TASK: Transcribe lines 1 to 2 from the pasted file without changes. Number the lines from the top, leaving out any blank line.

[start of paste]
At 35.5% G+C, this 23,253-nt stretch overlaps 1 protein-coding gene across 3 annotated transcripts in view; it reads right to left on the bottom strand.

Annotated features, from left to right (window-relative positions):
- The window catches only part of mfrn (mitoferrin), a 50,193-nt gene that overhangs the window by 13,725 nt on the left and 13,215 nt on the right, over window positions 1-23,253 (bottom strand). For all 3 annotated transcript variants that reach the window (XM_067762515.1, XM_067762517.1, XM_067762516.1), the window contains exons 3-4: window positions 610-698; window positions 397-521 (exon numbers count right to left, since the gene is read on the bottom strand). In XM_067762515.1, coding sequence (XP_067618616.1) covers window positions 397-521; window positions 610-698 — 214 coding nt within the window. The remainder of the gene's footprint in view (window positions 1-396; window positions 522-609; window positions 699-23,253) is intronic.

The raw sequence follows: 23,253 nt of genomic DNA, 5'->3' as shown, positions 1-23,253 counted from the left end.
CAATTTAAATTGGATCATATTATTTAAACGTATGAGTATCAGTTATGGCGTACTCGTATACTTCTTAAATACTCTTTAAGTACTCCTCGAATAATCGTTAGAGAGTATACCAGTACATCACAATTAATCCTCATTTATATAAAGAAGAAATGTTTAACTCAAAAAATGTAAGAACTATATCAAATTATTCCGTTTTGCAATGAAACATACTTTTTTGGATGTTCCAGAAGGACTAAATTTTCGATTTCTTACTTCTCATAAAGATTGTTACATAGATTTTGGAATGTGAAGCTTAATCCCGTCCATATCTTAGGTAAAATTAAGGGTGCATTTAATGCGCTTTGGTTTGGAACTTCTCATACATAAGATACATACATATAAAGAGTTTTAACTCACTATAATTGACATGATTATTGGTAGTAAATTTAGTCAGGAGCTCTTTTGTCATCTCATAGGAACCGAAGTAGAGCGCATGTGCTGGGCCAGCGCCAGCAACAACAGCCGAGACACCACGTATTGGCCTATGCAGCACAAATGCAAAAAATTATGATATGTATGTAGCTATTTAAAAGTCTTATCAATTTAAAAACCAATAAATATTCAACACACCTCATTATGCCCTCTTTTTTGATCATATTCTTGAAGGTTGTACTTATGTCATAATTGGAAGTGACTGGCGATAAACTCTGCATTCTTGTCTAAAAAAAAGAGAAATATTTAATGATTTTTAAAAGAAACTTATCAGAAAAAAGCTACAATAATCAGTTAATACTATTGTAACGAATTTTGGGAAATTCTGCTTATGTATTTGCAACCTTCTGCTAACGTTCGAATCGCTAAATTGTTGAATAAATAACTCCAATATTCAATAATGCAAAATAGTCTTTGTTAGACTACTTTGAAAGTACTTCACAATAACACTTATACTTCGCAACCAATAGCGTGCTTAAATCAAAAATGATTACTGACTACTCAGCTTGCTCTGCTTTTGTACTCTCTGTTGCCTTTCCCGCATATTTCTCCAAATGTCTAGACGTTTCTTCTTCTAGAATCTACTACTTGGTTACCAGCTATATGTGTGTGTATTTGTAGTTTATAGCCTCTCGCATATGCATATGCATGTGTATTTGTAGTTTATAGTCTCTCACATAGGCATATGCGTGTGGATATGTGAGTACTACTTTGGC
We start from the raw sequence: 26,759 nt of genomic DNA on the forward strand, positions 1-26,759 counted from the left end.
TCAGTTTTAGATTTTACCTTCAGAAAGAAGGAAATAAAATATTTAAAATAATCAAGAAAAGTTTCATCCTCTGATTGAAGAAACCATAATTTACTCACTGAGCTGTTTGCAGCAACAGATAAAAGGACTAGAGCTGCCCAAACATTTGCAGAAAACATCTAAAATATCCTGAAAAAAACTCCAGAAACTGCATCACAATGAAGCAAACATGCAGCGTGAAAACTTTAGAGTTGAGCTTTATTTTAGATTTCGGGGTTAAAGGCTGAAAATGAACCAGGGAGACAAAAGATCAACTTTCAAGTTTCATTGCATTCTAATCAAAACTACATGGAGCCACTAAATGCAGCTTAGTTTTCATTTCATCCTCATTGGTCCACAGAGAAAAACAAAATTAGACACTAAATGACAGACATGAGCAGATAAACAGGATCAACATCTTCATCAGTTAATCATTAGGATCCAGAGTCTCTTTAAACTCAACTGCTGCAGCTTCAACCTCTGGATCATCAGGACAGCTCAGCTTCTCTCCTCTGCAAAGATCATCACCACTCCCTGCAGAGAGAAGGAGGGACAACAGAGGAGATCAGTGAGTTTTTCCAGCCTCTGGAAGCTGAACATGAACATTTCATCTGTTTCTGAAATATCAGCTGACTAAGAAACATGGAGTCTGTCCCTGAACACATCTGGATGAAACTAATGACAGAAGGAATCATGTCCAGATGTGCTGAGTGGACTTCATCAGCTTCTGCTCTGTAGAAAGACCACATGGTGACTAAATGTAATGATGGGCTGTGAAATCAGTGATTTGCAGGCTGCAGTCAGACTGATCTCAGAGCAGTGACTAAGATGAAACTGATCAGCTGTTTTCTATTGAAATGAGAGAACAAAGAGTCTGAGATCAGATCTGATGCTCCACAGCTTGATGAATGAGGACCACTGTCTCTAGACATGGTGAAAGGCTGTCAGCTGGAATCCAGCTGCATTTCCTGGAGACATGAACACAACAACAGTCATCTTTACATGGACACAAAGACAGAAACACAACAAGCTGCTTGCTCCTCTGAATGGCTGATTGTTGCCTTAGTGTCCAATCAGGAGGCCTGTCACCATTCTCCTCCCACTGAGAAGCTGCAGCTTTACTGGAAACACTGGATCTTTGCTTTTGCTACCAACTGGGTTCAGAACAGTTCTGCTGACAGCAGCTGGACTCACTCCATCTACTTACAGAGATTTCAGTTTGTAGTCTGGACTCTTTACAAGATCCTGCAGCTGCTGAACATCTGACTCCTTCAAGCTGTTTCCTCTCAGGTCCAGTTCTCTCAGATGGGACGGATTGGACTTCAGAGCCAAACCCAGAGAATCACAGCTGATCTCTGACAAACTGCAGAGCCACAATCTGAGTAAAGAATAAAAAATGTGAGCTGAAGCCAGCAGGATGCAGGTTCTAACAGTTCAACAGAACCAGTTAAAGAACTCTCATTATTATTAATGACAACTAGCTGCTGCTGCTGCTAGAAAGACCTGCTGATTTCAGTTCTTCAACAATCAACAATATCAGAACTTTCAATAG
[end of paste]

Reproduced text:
At 35.5% G+C, this 23,253-nt stretch overlaps 1 protein-coding gene across 3 annotated transcripts in view; it reads right to left on the bottom strand.

Annotated features, from left to right (window-relative positions):